When 21 years of age he became a member of the Masonic fraternity, & was one of the charter members of the lodge of Odd Fellows in Oxford when it was organized, having previously been a member of the Brookville, IN lodge. In addition to his professional activity, Dr. KEELY has taken the warmest interest in every thing pertaining to the well-being of his native town. City improvements, the grading of the streets, the embellishment & adornment of the city parks & college campus, improvement of public buildings, etc., have in him a sure promoter & active worker; while the several educational institutions--Miami University, of which he is a trustee; Oxford Female Institute, Oxford Female College, & Western Female Seminary--have ever a warm place in his heart, & to their advancement he has contributed liberally of both mental & manual effort & pecuniary means.

The doctor is a man peculiarly social in his nature, a skillful & intelligent practitioner, kind & indulgent in his pleasant household, & a warm & sympathizing companion & friend, having a high place in the esteem & confidence of his fellow-citizens.

KEELY, PRENTICE, HEBER, SPENCER (Oxford Twp., pp. 540-541)
Isaac Iddings KEELY, son of John, was born on the 24th day of Aug 1809. In the latter part of 1817 his parents moved to Oxford, with the intention of making it a permanent home, for the benefit of their growing family in the way of schools. Isaac was then a lad of 7 years of age. He attended the first session of the first school ever taught on the university grounds, and he made the first speech at the first exhibition ever given in that school. At the proper age he began to work at the bricklaying trade with his father, & soon became a very expert & rapid workman. To show the rapidity of his movements, we mention one instance. There had been some talk as to how many bricks he could lay in a day. One thousand bricks were considered a day's work in an ordinary wall. He made a wager that he could lay one thousand bricks in two hours. The place was on a wall in a building in Oxford, where the corners were raised & where one hundred bricks made one course. So his wager was that he could lay ten courses in two hours. He began about 10 o'clock in the morning & completed his task in just one hour and 31 minutes, having taken into his hands and laid in the wall, smoothing the joints on the outside, one thousand bricks in one hour & 31 minutes. Up to that time no one in that part of the country had ever done so well or handled so many bricks in the same time.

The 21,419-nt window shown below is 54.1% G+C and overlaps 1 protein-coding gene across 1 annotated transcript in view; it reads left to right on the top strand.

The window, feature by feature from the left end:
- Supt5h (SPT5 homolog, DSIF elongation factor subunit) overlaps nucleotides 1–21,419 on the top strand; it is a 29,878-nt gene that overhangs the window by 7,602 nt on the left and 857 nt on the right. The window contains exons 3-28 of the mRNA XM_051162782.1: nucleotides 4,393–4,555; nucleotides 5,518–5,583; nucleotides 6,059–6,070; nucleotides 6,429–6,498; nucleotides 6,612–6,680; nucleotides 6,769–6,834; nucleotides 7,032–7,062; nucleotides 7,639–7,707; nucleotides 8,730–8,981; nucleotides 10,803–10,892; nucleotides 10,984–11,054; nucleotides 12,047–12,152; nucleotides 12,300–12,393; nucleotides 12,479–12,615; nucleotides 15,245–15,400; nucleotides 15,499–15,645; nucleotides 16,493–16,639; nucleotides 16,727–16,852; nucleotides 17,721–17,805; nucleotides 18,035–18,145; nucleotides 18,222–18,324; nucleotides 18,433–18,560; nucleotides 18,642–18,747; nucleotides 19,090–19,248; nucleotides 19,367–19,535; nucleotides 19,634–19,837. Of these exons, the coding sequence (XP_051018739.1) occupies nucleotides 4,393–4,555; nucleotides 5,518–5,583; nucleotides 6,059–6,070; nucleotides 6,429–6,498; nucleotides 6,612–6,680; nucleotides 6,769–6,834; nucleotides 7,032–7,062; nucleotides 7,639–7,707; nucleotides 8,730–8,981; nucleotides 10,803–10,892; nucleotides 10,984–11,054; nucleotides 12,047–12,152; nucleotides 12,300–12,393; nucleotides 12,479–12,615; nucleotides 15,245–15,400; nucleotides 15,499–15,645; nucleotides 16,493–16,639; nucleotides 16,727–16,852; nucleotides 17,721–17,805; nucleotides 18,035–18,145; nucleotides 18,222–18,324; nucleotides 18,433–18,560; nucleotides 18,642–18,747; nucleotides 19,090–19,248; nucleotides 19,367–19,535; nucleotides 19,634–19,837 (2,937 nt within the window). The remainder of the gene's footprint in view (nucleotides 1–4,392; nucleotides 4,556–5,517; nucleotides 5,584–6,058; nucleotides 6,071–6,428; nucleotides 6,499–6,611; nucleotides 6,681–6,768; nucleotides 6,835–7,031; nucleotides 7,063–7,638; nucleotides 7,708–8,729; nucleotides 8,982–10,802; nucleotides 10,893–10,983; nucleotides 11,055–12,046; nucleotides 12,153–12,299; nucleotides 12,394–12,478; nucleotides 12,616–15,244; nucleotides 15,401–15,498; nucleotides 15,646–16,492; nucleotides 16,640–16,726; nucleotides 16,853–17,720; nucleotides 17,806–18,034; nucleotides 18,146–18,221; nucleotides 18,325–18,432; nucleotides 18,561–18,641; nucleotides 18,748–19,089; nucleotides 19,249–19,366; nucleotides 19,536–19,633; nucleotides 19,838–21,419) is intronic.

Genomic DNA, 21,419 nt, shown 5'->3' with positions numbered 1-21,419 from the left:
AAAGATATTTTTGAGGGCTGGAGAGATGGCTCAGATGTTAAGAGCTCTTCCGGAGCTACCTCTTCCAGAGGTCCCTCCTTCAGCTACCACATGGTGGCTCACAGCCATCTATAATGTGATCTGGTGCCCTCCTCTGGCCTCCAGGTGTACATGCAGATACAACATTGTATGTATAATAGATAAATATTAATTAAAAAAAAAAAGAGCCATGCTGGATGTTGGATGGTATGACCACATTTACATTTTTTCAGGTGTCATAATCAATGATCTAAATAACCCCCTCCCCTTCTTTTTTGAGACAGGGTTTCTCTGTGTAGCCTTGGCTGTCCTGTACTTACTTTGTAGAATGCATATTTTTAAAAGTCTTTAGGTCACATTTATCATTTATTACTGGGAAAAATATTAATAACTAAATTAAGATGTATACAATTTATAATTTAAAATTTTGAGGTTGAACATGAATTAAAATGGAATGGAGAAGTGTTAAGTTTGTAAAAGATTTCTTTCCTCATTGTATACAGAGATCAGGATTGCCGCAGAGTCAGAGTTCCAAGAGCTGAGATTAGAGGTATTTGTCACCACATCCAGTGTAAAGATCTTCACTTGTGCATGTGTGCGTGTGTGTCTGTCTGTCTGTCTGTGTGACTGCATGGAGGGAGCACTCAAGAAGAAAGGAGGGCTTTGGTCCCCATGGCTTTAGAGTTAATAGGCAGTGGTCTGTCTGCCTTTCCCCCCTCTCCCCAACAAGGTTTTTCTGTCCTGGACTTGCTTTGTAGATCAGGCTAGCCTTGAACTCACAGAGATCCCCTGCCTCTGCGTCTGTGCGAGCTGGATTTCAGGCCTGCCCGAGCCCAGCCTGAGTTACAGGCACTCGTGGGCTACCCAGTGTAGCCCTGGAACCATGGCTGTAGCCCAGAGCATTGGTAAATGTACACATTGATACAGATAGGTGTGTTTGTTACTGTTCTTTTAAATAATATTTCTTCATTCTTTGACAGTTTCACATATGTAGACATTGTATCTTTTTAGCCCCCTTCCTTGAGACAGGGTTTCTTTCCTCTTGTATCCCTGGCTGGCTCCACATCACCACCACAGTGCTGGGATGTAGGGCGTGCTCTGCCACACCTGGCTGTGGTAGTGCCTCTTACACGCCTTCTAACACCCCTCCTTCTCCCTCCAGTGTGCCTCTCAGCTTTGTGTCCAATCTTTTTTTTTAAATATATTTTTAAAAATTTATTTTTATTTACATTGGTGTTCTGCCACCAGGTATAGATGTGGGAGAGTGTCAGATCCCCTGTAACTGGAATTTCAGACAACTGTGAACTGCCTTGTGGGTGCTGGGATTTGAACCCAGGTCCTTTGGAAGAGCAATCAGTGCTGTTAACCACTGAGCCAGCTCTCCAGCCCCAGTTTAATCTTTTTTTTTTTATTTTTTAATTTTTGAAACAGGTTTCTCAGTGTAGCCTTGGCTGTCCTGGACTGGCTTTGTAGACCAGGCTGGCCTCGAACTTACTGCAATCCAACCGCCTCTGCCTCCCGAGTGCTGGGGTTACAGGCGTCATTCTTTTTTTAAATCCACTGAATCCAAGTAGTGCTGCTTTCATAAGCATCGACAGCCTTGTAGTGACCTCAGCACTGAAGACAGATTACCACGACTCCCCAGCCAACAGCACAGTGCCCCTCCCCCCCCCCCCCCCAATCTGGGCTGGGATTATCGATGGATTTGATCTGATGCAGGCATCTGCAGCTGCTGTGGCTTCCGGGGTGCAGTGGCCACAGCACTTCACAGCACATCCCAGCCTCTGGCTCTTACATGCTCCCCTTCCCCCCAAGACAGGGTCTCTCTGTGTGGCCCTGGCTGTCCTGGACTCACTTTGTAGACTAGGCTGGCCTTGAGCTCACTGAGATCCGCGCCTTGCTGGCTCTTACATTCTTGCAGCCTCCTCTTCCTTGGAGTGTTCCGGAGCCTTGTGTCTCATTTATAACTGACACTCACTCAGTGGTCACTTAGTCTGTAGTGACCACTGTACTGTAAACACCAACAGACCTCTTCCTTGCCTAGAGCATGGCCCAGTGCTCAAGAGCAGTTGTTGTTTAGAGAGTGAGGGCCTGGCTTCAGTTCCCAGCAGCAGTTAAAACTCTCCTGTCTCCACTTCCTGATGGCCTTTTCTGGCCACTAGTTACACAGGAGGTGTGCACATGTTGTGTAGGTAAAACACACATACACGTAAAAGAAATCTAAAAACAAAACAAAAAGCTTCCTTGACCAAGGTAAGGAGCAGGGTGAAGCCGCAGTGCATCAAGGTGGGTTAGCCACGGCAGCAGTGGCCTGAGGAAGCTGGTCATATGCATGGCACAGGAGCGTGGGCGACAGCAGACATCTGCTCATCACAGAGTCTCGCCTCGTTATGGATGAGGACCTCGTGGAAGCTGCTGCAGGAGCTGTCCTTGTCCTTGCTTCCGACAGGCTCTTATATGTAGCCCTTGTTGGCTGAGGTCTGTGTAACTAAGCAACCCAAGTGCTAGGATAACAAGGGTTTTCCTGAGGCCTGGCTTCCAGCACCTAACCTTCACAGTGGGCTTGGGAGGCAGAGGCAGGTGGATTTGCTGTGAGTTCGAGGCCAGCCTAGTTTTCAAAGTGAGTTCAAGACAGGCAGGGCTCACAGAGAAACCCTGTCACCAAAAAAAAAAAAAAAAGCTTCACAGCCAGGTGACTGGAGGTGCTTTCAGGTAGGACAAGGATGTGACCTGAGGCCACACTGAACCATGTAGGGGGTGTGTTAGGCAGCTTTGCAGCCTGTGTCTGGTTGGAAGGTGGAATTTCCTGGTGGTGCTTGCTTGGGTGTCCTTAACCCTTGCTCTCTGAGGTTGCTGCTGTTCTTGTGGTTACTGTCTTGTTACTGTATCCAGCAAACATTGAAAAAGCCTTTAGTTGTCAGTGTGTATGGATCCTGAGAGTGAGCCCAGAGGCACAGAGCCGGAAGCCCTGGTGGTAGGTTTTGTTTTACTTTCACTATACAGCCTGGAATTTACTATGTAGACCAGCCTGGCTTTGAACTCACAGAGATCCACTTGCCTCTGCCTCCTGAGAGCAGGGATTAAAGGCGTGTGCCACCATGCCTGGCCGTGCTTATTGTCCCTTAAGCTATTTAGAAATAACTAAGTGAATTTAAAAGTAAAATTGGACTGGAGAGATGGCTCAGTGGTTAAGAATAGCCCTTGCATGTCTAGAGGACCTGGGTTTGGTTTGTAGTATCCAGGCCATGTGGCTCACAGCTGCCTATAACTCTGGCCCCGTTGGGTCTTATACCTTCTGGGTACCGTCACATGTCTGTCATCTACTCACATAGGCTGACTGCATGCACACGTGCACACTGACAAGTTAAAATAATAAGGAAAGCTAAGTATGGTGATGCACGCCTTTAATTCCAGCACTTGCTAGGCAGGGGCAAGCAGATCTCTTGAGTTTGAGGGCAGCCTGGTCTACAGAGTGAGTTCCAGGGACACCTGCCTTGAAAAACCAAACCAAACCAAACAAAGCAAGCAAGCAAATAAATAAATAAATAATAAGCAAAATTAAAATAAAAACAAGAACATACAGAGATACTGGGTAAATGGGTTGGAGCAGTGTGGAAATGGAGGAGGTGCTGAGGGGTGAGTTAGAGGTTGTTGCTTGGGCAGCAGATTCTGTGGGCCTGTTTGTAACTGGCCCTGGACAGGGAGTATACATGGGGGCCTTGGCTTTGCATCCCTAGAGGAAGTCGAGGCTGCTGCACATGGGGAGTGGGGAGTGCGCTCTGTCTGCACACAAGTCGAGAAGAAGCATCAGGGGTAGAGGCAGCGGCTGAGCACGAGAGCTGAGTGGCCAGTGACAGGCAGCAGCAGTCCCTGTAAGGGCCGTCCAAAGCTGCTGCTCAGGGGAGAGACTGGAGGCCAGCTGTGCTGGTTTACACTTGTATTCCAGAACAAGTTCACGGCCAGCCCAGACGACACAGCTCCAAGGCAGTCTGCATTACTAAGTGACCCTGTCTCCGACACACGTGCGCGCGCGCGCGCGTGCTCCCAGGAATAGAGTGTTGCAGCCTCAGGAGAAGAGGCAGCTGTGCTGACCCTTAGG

In very early life he developed into a trader, & began to deal in cigars, watermelons, & indeed any thing that he could handle in the way of trade. When very young, not more than twenty, he took charge of the business, relieving his father of the trouble & vexation of the management. It was not long before he had all the family employed & quite a number of men at work for him. He built more houses in Oxford than any one man. He spent some two or three years in peddling clocks. Here he handled dry goods, groceries, boots, shoes, & hats, and all kinds of notions; also, lumber & shingles; & all the time engaged in building & in trading real estate. He was a wholly unselfish man. He would sacrifice every thing for his friends. He would confide in & trust men to any reasonable amount, & had that confidence most shamefully abused by those whom he had befriended the most.

About the year 1844 or 1845 he began to lecture on animal magnetism or mental electricity. He claimed for it that it was a science, & he applied it to the curing of various diseases that prey upon mankind in this world. He did succeed in curing many afflicted people to such an extent that it excited the wonder & astonishment of the communities in which he lectured. Being possessed of strong will & energy, he knew no such word as fail. The late well-known George D. PRENTICE, then editor of the Louisville, KY, Journal, in his daily of January 15, 1848, said of him: